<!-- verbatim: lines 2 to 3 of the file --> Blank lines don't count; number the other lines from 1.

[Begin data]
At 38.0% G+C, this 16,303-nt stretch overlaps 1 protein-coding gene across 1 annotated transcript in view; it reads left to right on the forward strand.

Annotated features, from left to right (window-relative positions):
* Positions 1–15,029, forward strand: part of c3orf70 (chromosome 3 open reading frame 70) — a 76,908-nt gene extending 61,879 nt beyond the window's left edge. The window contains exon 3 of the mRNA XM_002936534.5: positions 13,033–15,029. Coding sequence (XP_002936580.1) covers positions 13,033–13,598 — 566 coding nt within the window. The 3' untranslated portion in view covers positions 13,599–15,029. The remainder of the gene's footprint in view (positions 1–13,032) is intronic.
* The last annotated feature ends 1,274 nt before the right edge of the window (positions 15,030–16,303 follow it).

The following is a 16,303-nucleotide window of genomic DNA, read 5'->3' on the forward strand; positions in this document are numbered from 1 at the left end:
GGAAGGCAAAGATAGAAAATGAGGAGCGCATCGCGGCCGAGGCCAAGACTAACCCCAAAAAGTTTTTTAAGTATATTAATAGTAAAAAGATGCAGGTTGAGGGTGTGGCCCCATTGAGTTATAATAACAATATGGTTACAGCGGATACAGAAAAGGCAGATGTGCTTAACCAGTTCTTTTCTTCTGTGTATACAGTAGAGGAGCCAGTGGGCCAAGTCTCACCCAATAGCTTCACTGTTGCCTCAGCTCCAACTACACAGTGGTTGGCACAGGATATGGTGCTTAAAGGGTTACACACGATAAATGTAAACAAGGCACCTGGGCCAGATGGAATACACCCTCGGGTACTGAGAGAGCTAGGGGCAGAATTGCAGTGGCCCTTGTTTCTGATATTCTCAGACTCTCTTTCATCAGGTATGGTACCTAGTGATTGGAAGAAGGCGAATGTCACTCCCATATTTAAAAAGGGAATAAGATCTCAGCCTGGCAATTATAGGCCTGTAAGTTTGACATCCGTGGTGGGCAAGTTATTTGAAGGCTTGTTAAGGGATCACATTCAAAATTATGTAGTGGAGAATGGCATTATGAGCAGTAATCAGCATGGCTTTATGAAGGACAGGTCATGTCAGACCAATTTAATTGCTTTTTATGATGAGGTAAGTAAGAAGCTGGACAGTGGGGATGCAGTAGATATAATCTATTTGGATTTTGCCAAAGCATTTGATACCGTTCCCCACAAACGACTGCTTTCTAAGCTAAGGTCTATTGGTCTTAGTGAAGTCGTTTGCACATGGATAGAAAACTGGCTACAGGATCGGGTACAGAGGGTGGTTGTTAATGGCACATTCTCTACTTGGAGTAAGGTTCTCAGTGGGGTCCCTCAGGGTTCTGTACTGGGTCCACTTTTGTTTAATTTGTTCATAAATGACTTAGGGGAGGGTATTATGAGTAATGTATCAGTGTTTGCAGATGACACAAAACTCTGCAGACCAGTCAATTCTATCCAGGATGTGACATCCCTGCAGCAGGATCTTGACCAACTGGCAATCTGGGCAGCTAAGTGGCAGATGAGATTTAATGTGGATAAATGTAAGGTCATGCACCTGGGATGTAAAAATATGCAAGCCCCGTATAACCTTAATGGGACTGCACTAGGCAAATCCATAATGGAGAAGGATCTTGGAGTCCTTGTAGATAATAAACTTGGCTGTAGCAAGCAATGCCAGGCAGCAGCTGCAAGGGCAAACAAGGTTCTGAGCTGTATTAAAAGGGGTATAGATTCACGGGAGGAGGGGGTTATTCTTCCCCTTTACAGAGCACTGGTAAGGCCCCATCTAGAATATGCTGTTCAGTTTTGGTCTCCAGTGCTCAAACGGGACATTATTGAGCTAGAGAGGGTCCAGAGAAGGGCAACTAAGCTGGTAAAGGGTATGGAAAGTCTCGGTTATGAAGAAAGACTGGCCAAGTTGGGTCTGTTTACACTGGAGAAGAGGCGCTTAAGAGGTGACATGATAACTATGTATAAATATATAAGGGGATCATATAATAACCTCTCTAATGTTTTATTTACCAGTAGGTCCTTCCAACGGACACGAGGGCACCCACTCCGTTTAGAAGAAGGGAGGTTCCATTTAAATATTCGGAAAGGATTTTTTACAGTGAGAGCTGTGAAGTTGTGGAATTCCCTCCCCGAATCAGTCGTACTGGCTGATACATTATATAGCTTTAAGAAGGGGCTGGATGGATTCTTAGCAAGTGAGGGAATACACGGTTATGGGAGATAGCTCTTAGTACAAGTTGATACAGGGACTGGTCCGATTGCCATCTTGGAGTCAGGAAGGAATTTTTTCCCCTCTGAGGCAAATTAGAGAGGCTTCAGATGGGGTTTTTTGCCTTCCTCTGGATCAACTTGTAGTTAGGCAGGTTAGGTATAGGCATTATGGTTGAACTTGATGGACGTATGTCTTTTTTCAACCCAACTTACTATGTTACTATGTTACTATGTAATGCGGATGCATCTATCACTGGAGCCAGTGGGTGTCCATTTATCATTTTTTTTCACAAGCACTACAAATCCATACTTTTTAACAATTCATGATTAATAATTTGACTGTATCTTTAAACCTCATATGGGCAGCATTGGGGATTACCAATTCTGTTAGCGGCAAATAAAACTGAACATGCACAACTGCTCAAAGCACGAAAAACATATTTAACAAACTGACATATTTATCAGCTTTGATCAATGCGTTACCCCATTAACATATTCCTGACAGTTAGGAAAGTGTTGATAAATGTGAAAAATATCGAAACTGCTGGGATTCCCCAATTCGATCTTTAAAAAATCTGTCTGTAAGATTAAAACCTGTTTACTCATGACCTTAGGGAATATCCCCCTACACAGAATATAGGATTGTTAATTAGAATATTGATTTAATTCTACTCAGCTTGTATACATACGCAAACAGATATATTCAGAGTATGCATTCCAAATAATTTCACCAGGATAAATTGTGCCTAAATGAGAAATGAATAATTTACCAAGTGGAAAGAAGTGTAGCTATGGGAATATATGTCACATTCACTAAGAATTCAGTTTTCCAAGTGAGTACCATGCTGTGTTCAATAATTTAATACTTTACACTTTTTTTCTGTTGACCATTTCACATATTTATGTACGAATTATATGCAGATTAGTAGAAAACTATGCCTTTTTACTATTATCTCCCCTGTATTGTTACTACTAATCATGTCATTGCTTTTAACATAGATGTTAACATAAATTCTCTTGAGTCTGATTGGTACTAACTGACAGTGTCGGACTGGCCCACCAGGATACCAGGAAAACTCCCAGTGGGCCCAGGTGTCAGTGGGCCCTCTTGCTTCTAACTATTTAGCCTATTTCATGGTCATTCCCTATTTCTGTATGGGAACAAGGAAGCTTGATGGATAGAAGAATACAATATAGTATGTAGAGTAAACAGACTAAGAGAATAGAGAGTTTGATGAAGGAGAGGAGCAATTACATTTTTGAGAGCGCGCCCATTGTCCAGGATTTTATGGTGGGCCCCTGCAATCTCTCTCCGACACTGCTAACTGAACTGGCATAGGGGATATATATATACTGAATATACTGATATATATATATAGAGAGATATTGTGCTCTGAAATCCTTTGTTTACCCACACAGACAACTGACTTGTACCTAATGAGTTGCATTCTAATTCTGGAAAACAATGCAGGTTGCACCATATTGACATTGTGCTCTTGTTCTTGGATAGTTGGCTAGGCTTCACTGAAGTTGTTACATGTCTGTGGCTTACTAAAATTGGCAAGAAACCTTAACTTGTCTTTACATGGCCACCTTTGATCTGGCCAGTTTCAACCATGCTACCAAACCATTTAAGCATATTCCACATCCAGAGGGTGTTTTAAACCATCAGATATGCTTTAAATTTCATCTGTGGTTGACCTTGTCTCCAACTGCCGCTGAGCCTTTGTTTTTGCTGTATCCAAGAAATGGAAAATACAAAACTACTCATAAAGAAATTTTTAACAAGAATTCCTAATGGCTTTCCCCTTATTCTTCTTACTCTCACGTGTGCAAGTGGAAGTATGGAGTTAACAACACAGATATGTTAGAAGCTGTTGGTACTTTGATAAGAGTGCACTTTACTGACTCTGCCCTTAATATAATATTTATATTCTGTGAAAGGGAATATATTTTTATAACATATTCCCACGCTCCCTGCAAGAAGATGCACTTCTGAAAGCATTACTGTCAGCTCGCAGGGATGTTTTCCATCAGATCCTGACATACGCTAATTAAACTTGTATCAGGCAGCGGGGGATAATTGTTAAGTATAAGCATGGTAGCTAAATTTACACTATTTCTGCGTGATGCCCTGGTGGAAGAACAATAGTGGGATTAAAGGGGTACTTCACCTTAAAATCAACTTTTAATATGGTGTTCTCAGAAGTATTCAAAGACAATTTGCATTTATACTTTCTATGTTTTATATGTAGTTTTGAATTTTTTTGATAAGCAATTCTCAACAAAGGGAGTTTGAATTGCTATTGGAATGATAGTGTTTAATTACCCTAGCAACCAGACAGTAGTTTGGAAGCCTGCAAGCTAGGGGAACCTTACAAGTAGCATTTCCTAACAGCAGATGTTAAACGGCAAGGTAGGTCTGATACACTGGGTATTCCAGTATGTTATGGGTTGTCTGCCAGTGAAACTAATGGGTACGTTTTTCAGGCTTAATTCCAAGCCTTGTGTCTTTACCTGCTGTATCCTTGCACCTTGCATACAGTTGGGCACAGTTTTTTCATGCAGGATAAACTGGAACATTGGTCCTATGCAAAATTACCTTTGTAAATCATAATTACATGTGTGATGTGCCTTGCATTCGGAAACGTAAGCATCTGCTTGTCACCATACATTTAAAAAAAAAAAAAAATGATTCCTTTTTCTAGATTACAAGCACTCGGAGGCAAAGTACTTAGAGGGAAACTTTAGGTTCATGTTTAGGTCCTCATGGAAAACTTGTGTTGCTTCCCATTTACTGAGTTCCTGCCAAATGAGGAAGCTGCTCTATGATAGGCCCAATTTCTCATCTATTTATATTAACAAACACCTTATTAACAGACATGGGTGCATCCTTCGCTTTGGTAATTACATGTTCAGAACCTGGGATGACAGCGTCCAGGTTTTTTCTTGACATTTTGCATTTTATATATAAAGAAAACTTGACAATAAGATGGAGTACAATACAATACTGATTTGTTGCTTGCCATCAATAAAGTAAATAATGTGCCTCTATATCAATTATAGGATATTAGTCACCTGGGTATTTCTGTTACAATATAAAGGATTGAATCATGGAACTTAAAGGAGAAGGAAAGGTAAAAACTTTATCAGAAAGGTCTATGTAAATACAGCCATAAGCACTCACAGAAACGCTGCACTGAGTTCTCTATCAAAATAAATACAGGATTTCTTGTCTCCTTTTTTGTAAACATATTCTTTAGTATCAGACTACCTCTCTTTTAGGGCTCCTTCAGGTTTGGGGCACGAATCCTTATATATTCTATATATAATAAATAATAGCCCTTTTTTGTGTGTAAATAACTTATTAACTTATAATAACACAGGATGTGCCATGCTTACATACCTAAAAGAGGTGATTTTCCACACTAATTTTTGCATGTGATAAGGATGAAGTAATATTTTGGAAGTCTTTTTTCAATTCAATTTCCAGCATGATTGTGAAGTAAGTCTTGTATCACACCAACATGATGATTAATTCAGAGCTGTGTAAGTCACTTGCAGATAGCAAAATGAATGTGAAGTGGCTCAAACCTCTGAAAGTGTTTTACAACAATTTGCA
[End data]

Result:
Annotated features, from left to right (window-relative positions):
* Positions 1–15,029, forward strand: part of c3orf70 (chromosome 3 open reading frame 70) — a 76,908-nt gene extending 61,879 nt beyond the window's left edge. The window contains exon 3 of the mRNA XM_002936534.5: positions 13,033–15,029. Coding sequence (XP_002936580.1) covers positions 13,033–13,598 — 566 coding nt within the window. The 3' untranslated portion in view covers positions 13,599–15,029. The remainder of the gene's footprint in view (positions 1–13,032) is intronic.